Dance & Theatre – A Series of Perspectives

Having journaled on this topic for the best part of a year, on and off, bouncing between different perspectives, it felt appropriate to share my ponderings. In no way are these the final thoughts and I believe this discussion will ebb and flow in my mind. In many ways it feels trivial and unimportant but also the sort of question that can really tingle the thoughts: what is the difference between dance and theatre?

My first perception would be to call these two separate disciplines. What I mean by discipline is that these are two different practices that have different rules and parameters similar to how long jump is different from football. My usual analogy is inspired by Ido Portal who in turn draws from a Zen proverb, “empty your cup”. Portal’s idea, that I have altered into my own practice, suggests that disciplines can be considered cups or “containers”. These containers are the parameters and rules that hold the water or “contents” inside. For example, the contents of long jump may be rhythm, biomechanics, proprioception and so on. Portal advocates to focus on the contents instead of the container, drinking the water and not chewing the cup. This leans towards the perspective that constantly debating whether something is dance or theatre is “chewing the cup”, whereas a more fruitful experience would be investigating the contents within these: presence, rhythm, design, colour or sound, to name a few. So, perspective one: “it doesn’t matter if it is labelled as dance or theatre, what matters is what it contains”.

My second observation is the crossovers in content between the two. Considering theatre and dance as two isolated cups fails, due to the diversity in rules within each. If we say that dance is “rhythmical movement” then surely we could also apply mime into this or even the rhythm of an actor’s journey across the stage in a Chekhov play. Perhaps then dance is “abstract movement” but what about physical theatre, German expressionism? People may say that theatre has more storytelling but what about the post-dramatic theatre of Hans-Thies Lehmann or any theatre that is not narrative driven? Dance and theatre are far too large to be containers. It is like saying “I do sport” which gives me no indicator as to whether you are a sprinter, pool player or equestrian gymnast. Perspective two: “dance and theatre are too broad to be defined into a certain set of rules and parameters”.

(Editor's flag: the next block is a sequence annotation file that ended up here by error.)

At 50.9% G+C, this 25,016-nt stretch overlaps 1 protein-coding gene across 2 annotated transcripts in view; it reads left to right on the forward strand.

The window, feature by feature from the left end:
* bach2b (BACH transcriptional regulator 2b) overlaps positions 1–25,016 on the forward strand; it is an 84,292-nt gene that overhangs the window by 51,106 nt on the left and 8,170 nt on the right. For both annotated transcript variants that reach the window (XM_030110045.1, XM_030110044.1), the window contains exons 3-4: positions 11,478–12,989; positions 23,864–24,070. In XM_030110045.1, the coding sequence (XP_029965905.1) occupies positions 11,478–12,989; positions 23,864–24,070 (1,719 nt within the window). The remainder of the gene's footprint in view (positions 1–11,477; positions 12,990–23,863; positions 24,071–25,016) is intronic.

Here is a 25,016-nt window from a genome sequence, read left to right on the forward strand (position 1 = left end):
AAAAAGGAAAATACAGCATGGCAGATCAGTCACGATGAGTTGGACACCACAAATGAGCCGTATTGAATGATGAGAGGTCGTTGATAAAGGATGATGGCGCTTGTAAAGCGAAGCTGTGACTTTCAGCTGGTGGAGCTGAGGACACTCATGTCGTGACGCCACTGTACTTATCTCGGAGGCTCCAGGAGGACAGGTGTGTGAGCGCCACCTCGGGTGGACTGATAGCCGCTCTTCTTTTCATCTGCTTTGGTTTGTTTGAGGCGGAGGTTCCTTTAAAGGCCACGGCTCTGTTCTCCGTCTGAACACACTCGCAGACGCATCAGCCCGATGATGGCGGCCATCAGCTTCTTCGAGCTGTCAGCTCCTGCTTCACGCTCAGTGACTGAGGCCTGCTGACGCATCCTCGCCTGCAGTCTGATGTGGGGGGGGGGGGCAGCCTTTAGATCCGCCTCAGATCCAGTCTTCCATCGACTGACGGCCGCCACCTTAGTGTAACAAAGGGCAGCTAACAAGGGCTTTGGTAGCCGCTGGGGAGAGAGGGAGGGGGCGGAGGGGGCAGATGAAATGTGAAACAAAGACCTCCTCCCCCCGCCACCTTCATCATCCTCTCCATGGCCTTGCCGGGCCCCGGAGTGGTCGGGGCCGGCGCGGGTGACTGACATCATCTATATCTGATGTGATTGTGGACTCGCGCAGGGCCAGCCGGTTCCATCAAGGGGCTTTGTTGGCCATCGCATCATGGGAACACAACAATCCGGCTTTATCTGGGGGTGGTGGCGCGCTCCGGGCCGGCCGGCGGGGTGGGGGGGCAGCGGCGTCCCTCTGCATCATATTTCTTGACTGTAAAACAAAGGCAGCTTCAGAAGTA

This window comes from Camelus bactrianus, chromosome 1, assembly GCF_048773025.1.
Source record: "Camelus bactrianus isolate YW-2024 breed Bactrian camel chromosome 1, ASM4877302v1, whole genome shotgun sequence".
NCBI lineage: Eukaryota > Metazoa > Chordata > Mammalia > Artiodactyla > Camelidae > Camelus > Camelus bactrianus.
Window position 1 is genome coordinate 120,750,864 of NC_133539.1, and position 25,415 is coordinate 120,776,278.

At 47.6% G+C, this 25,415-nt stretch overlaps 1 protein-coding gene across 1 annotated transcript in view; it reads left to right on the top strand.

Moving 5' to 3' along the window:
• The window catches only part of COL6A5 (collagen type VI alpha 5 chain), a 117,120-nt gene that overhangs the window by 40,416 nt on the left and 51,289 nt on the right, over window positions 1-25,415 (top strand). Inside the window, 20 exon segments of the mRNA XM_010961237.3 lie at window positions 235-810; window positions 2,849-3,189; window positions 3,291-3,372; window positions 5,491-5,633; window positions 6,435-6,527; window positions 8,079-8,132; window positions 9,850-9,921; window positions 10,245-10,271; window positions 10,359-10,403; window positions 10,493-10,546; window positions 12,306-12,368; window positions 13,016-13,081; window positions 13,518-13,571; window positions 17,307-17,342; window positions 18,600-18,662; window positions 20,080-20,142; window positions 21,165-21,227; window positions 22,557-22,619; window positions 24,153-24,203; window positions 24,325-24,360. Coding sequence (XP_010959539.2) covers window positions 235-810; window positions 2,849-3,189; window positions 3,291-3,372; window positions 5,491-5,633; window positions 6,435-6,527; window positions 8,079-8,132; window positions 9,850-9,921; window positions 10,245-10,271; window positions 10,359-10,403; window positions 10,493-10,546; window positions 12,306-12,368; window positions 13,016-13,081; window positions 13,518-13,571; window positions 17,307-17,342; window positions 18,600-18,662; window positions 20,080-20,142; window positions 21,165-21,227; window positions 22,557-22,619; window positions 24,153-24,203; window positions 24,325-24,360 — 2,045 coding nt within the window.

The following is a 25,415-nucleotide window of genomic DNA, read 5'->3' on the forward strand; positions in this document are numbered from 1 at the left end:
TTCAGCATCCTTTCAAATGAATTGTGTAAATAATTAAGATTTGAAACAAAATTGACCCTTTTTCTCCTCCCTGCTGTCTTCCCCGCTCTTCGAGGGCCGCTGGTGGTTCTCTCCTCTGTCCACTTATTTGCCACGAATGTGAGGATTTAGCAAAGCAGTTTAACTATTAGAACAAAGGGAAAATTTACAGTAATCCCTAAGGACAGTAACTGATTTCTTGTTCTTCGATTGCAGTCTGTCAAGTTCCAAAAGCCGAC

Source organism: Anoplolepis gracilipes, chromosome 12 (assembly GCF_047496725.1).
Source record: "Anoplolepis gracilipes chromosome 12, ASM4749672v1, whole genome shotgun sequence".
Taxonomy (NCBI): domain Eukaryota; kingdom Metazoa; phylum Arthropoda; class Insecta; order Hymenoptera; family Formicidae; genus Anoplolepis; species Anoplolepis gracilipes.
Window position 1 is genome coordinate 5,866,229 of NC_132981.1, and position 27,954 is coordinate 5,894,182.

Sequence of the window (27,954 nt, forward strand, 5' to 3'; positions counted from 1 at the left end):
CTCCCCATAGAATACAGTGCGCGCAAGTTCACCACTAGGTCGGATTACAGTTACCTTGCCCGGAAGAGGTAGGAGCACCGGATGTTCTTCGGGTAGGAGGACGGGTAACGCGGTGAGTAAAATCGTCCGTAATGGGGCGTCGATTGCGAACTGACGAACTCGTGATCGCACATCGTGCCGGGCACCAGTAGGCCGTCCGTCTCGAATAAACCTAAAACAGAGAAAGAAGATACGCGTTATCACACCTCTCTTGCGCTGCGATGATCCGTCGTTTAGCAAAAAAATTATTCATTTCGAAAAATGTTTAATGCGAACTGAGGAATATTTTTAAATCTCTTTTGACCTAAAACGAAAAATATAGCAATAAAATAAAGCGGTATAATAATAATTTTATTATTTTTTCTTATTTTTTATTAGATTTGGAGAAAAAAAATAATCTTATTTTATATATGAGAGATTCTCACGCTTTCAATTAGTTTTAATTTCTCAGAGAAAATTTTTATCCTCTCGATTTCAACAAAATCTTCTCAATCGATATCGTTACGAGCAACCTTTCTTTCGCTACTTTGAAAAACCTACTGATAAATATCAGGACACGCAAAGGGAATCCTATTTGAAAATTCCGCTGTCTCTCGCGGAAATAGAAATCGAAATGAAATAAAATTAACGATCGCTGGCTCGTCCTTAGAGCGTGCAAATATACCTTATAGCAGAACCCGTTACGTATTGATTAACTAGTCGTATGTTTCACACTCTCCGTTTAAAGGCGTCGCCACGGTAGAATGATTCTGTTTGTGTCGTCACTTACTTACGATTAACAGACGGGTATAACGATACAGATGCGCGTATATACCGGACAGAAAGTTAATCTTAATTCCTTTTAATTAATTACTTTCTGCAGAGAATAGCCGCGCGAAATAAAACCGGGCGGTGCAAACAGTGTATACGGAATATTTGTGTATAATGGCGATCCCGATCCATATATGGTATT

So, we have broken the cup. We could consider dance and theatre then two flowing rivers that break off into other streams or come together at various points. For example, one cannot deny the theatricality and storytelling of Crystal Pite’s The Revisor or the dance movement in Frantic Assembly’s The Unreturning. The content, or water, mixes. I would personally consider that many forms of dance are a form of theatre, whereas theatre tends to use dance as a tool. Dance is a verb and when we use “dance” in the sense we are in this article, we are considering mostly the staged aspect of dance, whether that be staged in a traditional theatre space or not. There is a sense of an established audience (sometimes… let’s not bring flash mobs into this) and an established performer. This dance is theatre, a theatre that emphasises and prioritises the tool of dance (verb). But, and importantly but, the theatre of dance is not limited to using the tool of dance but constantly uses other theatrical tools and devices such as design, text, storytelling or voice. Dance is just put into the spotlight so to speak. So, a lot of dance is theatre but not all dance is theatre (me dancing in my room alone is pretty theatrical but not theatre in my eyes). And, theatre can include dance as a tool for expression. Perspective three: “dance and theatre are two rivers that intertwine. Dance can become theatre and theatre can include dance”.

The issue we now find is a conclusion. But there is none, as the exploration constantly continues. We continue the debate as to whether our art is dance and theatre, dare I say mostly to appeal to certain venues, funders or so on. “We are a theatre-only venue, not dance” is a statement that confuses me profoundly. But, there is some benefit to having your own understanding of these two words, even if it is accepting that it isn’t as simple as a definition.

For me:

The container is not as important as the content. The container will always fail to encapsulate the vastness of dance and theatre. For dance and theatre are flowing rivers, intertwining and changing colour as they move.

I would love to hear your thoughts on this topic. Discussion is one of the ways I have found the most clarity. Either comment or you can email me billymaxwelltaylor@gmail.com. Or Instagram. Or post.

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